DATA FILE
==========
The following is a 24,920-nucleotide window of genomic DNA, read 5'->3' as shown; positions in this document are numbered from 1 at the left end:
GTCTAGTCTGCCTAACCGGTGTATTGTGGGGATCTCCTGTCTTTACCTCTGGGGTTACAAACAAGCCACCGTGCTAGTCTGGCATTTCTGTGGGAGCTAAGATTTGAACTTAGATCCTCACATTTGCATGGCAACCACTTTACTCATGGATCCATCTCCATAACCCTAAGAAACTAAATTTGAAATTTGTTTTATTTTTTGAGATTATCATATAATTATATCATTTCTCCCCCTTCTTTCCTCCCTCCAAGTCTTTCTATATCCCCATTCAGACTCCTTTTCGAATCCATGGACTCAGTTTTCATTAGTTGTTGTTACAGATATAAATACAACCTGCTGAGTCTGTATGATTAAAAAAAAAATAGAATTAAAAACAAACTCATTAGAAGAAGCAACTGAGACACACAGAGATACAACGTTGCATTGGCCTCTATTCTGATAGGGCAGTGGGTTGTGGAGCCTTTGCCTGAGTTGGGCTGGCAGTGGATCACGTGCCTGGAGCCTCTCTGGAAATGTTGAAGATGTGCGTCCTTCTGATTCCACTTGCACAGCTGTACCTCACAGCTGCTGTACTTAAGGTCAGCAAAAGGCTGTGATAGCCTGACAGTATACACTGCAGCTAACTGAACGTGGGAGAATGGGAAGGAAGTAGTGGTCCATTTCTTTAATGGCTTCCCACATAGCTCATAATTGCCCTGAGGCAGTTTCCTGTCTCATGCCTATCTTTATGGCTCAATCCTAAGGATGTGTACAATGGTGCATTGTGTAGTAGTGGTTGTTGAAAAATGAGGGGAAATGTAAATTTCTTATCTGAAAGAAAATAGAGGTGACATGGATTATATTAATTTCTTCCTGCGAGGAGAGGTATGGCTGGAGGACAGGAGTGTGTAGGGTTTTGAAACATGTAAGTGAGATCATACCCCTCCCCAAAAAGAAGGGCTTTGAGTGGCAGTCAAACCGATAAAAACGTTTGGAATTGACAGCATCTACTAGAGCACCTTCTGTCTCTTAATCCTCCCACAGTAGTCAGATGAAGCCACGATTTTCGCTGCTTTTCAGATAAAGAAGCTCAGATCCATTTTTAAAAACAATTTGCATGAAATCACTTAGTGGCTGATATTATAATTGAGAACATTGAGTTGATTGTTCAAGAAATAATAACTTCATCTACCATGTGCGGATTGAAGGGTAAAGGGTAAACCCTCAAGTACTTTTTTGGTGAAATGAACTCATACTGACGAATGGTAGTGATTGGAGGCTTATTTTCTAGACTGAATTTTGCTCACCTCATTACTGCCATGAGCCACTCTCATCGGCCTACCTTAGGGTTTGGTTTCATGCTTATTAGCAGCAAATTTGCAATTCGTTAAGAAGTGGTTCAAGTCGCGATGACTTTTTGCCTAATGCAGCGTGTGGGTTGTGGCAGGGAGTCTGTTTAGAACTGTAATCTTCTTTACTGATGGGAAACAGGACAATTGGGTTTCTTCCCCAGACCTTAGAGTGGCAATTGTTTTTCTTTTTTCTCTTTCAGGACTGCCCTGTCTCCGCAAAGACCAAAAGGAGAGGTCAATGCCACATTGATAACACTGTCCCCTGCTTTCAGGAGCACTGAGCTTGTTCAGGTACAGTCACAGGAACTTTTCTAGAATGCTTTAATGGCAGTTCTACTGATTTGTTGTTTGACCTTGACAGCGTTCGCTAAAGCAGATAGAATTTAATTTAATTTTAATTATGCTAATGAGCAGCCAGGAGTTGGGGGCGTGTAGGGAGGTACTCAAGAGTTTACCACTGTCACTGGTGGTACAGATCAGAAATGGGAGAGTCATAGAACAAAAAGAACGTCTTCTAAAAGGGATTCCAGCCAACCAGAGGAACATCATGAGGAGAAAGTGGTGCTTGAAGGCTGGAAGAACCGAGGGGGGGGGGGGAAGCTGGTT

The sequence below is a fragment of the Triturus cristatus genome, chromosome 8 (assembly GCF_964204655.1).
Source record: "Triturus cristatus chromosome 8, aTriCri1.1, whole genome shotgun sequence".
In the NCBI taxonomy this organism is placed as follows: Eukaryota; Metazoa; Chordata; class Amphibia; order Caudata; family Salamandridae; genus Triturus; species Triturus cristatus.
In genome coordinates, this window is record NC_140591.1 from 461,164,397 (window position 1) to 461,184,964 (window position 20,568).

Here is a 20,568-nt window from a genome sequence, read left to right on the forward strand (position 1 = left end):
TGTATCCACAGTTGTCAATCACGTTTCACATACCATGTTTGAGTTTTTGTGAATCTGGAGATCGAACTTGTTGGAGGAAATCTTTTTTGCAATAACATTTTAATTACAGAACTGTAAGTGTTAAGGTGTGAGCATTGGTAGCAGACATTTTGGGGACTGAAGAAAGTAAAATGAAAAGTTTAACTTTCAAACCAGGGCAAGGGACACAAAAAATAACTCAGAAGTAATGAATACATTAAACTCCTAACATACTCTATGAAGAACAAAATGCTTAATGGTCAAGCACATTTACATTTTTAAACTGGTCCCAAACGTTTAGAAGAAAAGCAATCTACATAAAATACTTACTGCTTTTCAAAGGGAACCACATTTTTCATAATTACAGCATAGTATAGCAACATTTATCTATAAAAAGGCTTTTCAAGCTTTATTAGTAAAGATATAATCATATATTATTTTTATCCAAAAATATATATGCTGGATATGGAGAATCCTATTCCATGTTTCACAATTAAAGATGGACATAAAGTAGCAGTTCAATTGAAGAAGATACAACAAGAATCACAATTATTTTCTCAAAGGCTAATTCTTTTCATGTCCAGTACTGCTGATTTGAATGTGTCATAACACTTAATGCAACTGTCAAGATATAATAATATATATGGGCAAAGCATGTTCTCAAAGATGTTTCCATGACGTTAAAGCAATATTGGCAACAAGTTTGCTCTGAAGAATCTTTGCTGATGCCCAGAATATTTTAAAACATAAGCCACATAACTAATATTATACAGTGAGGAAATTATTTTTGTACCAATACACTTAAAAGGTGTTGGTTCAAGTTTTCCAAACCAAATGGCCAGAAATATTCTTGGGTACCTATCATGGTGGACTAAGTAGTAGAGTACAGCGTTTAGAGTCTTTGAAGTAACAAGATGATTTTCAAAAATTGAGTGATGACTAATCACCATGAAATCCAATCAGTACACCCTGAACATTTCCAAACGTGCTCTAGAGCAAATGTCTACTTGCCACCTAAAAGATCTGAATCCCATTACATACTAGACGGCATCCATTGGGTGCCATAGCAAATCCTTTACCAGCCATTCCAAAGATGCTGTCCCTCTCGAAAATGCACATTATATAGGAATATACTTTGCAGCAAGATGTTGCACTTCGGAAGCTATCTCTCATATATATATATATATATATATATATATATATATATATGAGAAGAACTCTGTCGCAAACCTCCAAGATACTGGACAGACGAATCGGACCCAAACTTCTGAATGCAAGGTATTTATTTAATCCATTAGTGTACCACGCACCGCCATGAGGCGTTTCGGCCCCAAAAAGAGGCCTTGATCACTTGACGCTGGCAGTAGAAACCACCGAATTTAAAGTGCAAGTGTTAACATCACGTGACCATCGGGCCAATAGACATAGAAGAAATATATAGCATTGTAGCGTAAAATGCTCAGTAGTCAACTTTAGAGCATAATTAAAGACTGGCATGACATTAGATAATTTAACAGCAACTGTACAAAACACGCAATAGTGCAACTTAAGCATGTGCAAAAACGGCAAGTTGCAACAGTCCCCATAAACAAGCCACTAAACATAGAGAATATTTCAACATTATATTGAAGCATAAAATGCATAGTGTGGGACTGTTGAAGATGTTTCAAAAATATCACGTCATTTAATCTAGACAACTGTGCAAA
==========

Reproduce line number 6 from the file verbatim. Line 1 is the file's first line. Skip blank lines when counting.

In genome coordinates, this window is record NC_140591.1 from 461,164,397 (window position 1) to 461,184,964 (window position 20,568).